Then one day, Carter came to our squat, coughing and dragging. I had to practically peel him off the wall to get him to come inside. His skin was awful yellow but at least I didn't see any sores or pockmarks. Maybe he just ate something, I figured. The rovers who are left aren't fair about their trades; half the time, they'll give you something spoiled just out of spite.
"I don't know what we got for medicine," I told him.
He shook his head.
"I don't need none. I'm dying, girl. Ain't something I ate. It's just old bones and an old heart telling me it's time to go. Fetch your brothers and your mom. Anyone you can find. I need to tell you something."
I'd always thought I was Carter's favorite; we all did. But for him to come here to die, well, now I knew it was true.
I went hollering through the street that old man Carter was dying. It didn't surprise me that anyone with ears started running toward our squat. It was a good thing that the walls were half-gone, the way that people started crowding around the building, trying to see in. Trying to hear what he had to say.
Wondering what was going to happen to the chocolate.
He was wheezing and gasping by the time I got back, holding his chest. I hoped somebody had thought to ask him for a bar of chocolate or maybe even just some chewing gum. We hadn't seen Carter in months and even with him breathing like that, I couldn't believe he was dying.
"I'm dying," he told us all again.
There wasn't much of a noise at that. No one really knew what to do. On the one hand, we were used to death. On the other hand, it wasn't generally a natural death with someone announcing it beforehand.
"I just come to tell you--I buried it all. The chocolate."
Now that caused us all to make some noise. Whispers and murmurs and a couple yelps: it probably would have gotten worse if he hadn't raised his hand for silence.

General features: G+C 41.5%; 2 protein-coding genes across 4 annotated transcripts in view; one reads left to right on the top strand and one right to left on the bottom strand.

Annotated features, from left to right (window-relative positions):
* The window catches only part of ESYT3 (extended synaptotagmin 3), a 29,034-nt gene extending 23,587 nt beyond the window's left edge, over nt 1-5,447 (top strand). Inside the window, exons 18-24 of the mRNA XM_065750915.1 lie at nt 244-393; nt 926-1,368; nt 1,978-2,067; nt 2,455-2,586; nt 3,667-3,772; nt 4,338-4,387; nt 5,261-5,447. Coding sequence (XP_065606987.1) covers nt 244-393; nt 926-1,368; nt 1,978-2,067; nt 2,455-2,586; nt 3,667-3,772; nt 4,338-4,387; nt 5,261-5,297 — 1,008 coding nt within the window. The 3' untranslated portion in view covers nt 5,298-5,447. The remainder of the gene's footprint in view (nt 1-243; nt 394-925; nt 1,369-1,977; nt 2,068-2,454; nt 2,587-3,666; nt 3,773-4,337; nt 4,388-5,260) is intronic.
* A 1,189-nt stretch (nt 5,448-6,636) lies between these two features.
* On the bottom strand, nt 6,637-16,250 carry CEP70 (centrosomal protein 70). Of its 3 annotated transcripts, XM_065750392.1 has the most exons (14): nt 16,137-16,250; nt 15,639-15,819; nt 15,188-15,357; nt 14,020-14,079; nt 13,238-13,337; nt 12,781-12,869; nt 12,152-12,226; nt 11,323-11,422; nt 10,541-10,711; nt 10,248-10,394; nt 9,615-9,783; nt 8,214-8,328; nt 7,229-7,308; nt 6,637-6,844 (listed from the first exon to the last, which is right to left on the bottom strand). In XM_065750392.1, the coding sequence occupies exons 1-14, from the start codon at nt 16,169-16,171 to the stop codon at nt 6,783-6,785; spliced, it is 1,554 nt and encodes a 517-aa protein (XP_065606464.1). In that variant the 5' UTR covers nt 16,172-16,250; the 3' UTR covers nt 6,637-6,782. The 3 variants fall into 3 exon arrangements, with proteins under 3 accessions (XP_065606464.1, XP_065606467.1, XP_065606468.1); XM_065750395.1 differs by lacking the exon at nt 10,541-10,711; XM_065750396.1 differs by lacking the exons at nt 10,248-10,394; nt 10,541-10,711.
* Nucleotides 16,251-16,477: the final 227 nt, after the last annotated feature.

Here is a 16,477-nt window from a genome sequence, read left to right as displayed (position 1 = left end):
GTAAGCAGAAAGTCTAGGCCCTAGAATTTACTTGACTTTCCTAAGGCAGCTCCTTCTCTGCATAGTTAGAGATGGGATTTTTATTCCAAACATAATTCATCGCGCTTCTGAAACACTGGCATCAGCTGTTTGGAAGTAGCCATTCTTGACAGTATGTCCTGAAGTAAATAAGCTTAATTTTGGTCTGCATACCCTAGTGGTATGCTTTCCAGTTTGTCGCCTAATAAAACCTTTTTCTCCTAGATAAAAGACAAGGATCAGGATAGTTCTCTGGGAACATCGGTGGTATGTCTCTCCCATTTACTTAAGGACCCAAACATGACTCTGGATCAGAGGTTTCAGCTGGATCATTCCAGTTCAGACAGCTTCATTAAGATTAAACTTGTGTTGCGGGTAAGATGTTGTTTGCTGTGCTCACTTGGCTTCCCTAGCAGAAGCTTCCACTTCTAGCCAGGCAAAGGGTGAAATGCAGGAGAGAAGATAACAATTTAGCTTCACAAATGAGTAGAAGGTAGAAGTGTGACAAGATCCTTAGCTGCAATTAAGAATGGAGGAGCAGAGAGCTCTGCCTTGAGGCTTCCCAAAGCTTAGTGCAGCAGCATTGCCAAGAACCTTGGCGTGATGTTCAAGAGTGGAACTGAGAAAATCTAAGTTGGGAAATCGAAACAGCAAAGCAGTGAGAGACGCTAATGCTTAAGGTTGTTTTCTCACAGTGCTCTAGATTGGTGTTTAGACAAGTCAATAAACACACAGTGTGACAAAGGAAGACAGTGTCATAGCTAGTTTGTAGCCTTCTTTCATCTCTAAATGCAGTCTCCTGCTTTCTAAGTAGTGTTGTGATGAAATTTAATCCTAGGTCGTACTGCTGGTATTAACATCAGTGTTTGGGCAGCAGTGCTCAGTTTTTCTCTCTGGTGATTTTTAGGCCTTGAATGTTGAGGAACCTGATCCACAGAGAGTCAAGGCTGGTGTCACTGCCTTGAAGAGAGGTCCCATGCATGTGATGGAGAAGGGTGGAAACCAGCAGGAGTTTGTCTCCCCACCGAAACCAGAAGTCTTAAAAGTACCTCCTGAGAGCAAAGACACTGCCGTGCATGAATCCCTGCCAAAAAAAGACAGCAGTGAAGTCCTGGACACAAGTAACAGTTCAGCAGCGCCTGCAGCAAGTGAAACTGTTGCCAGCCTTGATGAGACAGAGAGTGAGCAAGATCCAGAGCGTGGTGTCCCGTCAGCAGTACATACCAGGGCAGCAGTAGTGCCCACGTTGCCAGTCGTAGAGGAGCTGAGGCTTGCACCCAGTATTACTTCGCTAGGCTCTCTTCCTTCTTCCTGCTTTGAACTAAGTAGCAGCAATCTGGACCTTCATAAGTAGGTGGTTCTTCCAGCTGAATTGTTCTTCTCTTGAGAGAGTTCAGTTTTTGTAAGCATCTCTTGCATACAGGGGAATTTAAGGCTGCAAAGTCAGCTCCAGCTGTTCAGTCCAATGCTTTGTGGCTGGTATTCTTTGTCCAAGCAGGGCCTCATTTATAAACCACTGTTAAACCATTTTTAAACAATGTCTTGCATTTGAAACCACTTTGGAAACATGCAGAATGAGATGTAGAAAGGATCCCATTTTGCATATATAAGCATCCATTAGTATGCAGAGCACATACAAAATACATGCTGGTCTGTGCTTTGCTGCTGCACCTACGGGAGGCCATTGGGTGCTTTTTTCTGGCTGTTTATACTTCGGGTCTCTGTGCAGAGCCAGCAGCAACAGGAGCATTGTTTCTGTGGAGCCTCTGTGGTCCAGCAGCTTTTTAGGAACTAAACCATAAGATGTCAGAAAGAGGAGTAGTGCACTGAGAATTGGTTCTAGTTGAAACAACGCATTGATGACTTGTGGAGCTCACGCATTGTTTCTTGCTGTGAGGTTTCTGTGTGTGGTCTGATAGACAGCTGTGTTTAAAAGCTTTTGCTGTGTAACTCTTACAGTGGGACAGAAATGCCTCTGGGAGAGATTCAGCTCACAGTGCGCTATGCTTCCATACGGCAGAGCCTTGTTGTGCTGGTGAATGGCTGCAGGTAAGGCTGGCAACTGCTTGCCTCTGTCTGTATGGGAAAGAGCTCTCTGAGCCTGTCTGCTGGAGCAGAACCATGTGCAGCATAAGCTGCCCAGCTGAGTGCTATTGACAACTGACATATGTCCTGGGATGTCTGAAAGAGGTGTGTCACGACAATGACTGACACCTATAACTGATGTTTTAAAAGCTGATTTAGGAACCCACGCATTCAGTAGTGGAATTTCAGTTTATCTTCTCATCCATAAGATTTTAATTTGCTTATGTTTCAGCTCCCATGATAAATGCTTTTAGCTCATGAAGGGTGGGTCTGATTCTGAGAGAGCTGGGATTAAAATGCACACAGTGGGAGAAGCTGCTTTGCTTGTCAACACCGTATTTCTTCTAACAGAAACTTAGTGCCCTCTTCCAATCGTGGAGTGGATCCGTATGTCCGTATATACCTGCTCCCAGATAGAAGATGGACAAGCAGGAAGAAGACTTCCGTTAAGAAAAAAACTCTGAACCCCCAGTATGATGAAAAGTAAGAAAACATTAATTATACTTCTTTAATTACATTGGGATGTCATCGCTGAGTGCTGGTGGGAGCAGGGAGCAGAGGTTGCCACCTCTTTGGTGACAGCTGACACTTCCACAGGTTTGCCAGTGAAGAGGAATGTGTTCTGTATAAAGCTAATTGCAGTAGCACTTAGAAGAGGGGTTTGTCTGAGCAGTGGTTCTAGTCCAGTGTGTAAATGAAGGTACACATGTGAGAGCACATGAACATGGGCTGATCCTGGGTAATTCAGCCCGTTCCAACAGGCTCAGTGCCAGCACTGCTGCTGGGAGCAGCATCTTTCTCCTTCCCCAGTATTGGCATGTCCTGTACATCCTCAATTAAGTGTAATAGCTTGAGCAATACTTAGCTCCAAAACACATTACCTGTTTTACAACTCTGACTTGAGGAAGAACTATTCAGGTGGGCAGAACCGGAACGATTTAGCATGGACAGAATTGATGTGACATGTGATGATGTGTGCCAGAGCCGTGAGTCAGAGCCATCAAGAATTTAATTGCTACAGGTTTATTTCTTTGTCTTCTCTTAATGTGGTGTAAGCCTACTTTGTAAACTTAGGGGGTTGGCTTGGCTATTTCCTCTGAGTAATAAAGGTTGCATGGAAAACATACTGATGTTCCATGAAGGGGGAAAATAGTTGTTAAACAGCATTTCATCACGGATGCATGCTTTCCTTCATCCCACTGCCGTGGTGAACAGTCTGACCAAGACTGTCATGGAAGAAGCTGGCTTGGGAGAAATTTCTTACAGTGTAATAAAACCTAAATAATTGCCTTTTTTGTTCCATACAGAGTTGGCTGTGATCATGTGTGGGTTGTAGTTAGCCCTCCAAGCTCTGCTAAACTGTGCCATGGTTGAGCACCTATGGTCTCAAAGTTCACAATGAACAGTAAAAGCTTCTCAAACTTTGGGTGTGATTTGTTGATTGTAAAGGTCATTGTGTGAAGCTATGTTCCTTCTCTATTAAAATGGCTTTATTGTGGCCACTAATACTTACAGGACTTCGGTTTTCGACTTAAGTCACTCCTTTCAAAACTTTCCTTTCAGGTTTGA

"It's the only fair way. Finders keepers. It's all in different places so you'd best get looking." His head slumped back on an old t-shirt my older brother had wadded up and stuffed under his head. After a while and a lot more talk, people wandered off. I wished we had a shovel just then. We could have sold it for a lot of bullets. Whiskey, maybe, or even medicine: the real stuff that came in bottles.
When everybody left, my mom told us to make sure we had the gun loaded. There was no telling if someone was going to come back to see if Carter'd left us a farewell gift.
I asked my brothers. He hadn't.
I went back over and sat next to the old man. Dying's a lonely business, I've been told, and I thought he ought to have company. He slept and he woke and fell asleep again. Just when my own eyes were starting to close, as sun was coming through the walls, he whispered something to me.
"There ain't no more."
"No more? No more what?" I asked, but by then, he was gone. But I knew. He'd died just because he didn't have anything more left to give. No lollipops or chocolate drops or butterscotch pieces. No chocolate.
Over the next few days, I watched people dig. For once, they weren't shooting each other or squabbling. Us kids made digging tools out of old nails and a few pieces of rotting wood we found. Didn't get any chocolate but we found an old can and some scrap metal.
It didn't last. At least not for everybody. We all went back to doing the things we'd been doing before. Every so often, you'd see someone look at the ground and lick their lips and you kind of knew what they'd been thinking, even if you didn't talk about it.
But the story lived on. And you'd see a kid digging at the ground and grinning, long after no one talked about what chocolate was or how it tasted.
That's when I understood old man Carter.
The End
This story was first published on Friday, October 22nd, 2021